The Supreme Court of Illinois recently held that every Illinois citizen has a private right of action to enforce violations of the Illinois Biometric Information Privacy Act (“BIPA”) without alleging or showing actual harm. Businesses collecting, using and storing the biometric data of Illinois consumers take notice: there are over 12 million regulators with the power to enforce this law against you. But don’t worry too much, the state’s high court promises that “Compliance should not be difficult.”

In Rosenbach v. Six Flags Entertainment Corporation et al., 2019 IL 123186, the court considered whether a person is “aggrieved” under BIPA – and therefore entitled to the statutory damages, attorneys’ fees and injunctive relief provided by the statute – if they only allege a violation of the statute but not some additional actual injury or adverse effect (e.g., unauthorized disclosure and misuse of their biometric data to their actual harm). Six Flags Great America has used fingerprinting to register and process season pass holders since at least 2014. Patrons signing up for a season pass are required to allow Six Flags to scan and store their fingerprint. The patron then presents their season pass card and scans their fingerprint to gain access to the theme park as a season pass holder. In 2014, Alexander Rosenbach, a minor, went to the park as part of a school field trip. He signed up for a season pass. Six Flags scanned his fingerprint. His mother sued, on behalf of Alex and a class of all others similarly situated, alleging that Six Flags violated the BIPA by:

  1. Collecting Alexander and other consumers’ biometric identifiers without giving them written notice that the information was being collected and stored;
  2. Not informing class members in writing of the purposes for which the biometric information was being collected and stored, nor for how long they would keep it and use it; and
  3. Not obtaining a written release from the consumers (or their legal guardians) before collecting the information.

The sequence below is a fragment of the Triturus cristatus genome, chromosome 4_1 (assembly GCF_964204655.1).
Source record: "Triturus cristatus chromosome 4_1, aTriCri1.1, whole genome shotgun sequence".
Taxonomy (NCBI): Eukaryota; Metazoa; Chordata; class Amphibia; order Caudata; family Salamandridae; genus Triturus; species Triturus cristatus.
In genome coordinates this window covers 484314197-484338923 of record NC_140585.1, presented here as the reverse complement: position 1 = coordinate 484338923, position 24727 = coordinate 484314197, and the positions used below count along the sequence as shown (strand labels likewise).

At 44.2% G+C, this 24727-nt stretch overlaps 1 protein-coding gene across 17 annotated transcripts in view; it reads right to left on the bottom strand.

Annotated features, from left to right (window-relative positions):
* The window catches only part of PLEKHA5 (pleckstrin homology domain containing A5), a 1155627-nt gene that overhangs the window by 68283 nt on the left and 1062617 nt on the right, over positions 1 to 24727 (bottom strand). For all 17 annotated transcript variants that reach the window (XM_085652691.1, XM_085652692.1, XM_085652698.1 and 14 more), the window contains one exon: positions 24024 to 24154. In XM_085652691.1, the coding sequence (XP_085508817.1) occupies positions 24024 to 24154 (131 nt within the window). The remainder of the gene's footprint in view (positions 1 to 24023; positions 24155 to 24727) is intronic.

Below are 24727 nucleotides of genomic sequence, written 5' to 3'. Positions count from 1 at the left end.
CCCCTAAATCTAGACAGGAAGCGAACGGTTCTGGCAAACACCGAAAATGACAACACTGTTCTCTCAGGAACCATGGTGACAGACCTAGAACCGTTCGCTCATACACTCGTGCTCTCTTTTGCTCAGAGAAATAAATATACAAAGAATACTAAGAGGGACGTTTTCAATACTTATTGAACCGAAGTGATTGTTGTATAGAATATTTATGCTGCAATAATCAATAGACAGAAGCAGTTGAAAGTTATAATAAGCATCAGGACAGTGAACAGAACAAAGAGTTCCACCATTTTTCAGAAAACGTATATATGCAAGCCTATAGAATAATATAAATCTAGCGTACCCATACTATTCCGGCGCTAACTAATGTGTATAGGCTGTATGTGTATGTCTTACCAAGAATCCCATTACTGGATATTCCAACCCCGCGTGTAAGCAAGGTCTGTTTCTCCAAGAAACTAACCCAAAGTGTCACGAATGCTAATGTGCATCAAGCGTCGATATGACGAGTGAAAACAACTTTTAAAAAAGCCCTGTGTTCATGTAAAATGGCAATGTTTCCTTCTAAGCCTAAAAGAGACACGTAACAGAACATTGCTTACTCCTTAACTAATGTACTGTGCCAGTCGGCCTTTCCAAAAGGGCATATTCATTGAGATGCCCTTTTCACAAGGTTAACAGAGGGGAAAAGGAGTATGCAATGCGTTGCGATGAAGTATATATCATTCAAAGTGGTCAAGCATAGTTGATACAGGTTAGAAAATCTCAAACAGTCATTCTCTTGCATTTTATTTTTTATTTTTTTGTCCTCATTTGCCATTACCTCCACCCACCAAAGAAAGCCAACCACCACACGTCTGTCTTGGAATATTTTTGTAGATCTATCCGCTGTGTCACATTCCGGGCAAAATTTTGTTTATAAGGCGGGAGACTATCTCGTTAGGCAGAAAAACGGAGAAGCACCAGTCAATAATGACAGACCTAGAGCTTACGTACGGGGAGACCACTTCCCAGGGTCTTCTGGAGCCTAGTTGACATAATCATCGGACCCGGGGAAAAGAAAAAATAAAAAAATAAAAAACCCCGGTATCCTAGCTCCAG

The appellate court held that the case should be dismissed because plaintiffs alleged only a “technical violation of the Act” and not additional, actual damages. The state high court unanimously and emphatically disagreed, holding that Illinois’ “General Assembly has codified that individuals possess a right to privacy in and control over their biometric identifiers and biometric information.” The court also emphasized that “[o]ther than the private right of action authorized in section 20 of the Act, no other enforcement mechanism is available.”

So, there it is: Illinois consumers have a statutory right to privacy of their biometric information, and are also each empowered to enforce that statute through a private right of action, for statutory damages, attorneys’ fees and possibly injunctive relief.

Any business or organization engaged or interested in collecting, storing and using the biometric identifiers and information of Illinois consumers in order to enhance and improve the goods and services they are offering need to act promptly to confirm compliance with this law. As the Illinois court suggested, this is a relatively simple endeavor as far as compliance goes – as long as you know what you need to do. Organizations should:

  1. Assess whether they are, or plan to, collect and use biometric information subject to the law.
  2. Adopt and implement appropriate written policies and procedures to govern their collection, retention, use, disclosure and destruction of biometric identifiers and information. These policies should align with industry best practices for information security.
  3. Make the policies and procedures available to the public.
  4. Prepare written notice compliant with the law, and provide that notice to individuals from whom biometric identifiers and information, and make those policies available to the public.
  5. Train all employees – upon hire and at regular intervals – on the implementation of the written policies and procedures.

An organization’s biometric privacy policies should be one facet of its overall cyber risk management strategy and program. See Spencer Fane’s Cyber Hygiene Checklist here.